'Talk time is over, now we must step forward'
ABORIGINAL elder Aunty Judi Wickes remembers exactly where she was when Prime Minister Kevin Rudd apologised to the Aboriginal and Torres Strait Islander people for the wrongs the country had dealt them.
She was at the University of the Sunshine Coast watching Mr Rudd's address with tears streaming down her face.
A decade later, February 13 still stirs not only Aunty Judi's emotions but those of all who heard Mr Rudd's speech that day.
He said, "The time has come for the nation to turn a new page. A page in Australia's history by righting the wrongs of the past and so moving forward with confidence to the future.”
Aunty Judi heard the words, but she says that in 2018 the time for speaking is over.
"Maybe we don't need words.
"Maybe we need to remember our ancestors and the pain they went through and how that suffering has led us to where we are today,” Aunty Judi said while addressing the crowd who had gathered at Gympie Hospital yesterday.
They were there to commemorate the 10th anniversary of Mr Rudd's Apology to the Stolen Generation and their surviving families.
As a mentor, educator and counsellor to people of the Stolen Generation and their families, Aunty Judi has spent her life helping the community understand the intricacies of a policy that devastated her people.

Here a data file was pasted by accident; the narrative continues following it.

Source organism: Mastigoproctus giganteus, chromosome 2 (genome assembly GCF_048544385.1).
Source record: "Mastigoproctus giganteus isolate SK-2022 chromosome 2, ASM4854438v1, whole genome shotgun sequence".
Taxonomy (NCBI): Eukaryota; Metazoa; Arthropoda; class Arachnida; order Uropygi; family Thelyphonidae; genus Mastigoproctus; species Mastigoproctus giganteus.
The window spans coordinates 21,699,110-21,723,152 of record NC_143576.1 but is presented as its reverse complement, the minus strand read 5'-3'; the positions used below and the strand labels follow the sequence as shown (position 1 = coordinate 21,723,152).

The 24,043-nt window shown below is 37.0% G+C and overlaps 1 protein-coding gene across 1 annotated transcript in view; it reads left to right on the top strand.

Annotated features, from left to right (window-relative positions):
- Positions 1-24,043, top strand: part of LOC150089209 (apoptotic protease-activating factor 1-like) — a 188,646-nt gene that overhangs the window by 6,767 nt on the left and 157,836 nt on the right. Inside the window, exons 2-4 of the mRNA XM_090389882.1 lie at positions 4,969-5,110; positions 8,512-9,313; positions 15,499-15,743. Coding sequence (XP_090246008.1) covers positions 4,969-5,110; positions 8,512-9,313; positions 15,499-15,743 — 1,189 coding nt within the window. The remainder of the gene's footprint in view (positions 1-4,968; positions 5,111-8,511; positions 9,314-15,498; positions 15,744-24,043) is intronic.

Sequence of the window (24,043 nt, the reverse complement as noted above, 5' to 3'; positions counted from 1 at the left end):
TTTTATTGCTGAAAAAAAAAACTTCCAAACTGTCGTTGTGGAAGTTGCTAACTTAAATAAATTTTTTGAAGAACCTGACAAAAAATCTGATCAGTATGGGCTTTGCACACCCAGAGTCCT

She believes education is the key to moving the conversation surrounding the Stolen Generation forward.
"I believe we have had a lot of steps forward, but I think we have had even more steps backwards,” Aunty Judi said.
"Even though it is acknowledged in the wider Australian community, it is not taught in schools so the up and coming students are not learning about it.
"When students get to university and they are doing education and social work, they have never heard of it.
"I think a lot of people are asking for remuneration.
"But will that really be enough to take away the pain?” she asked.
"I don't think so.”